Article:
Addressing social inequality. What Scotland can learn
Across the world, we are seeing rising levels of inequality in the face of evidence that this is bad not only for social cohesion but even for economic growth. Yet governments struggle to tackle it effectively, whether it is called anti-deprivation, social inclusion, levelling up or other labels.
It remains one of those intractable ‘wicked issues’ that seem to defy remedy. Much of the work on inequality has focused on global forces and the challenges to the national welfare state. Yet sub-state governments have been active across Europe in forging strategies for social inclusion and combatting inequalities.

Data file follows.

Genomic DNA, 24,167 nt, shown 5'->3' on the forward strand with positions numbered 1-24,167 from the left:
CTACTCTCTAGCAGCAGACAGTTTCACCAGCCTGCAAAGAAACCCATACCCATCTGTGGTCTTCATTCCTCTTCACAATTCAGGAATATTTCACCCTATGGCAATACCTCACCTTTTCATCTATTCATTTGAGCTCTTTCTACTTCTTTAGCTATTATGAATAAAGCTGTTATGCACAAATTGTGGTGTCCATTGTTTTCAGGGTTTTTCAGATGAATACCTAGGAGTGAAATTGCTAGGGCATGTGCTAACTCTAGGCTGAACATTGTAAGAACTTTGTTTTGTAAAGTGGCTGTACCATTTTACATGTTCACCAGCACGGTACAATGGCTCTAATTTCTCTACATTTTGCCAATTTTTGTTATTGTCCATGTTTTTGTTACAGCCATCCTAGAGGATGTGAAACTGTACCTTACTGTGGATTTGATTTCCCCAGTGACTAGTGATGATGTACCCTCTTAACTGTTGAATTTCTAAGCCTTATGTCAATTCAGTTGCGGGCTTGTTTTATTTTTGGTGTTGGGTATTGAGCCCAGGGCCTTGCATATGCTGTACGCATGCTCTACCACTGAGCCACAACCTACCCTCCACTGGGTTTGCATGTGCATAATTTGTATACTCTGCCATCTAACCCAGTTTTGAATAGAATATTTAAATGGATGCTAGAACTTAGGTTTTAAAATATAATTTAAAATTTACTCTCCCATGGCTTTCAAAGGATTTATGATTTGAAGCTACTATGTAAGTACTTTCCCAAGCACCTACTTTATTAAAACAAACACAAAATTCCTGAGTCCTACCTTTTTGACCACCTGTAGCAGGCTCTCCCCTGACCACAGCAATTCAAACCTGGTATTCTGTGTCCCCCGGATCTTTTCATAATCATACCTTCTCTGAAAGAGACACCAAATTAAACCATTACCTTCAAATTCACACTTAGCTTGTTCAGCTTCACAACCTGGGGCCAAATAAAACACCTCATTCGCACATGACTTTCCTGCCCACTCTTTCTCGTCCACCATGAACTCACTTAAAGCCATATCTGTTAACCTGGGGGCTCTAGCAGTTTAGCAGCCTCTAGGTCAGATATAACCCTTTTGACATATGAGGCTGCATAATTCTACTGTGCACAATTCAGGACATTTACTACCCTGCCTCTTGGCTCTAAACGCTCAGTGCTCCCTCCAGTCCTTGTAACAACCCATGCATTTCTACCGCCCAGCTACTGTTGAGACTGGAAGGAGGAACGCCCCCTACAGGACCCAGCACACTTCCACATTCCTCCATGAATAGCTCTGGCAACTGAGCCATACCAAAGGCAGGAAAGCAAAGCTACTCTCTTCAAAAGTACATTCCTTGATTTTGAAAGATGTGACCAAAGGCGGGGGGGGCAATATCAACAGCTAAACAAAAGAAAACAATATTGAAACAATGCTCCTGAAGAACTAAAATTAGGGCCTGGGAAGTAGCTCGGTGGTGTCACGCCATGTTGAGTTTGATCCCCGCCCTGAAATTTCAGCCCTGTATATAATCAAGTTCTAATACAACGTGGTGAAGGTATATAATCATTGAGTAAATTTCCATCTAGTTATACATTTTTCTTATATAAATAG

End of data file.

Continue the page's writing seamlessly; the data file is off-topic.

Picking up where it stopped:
In two new books, Public Policy to Reduce Inequalities (Cairney, Keating, Kippin, St. Denny) and The Politics of Health Promotion in the European Union (Godziewski), Paul Cairney, Michael Keating, Sean Kippin, Emily St. Denny and Charlotte Godziewski assess the experience of tackling inequalities at new spatial levels, putting Scotland into a comparative perspective and asking what can be learnt.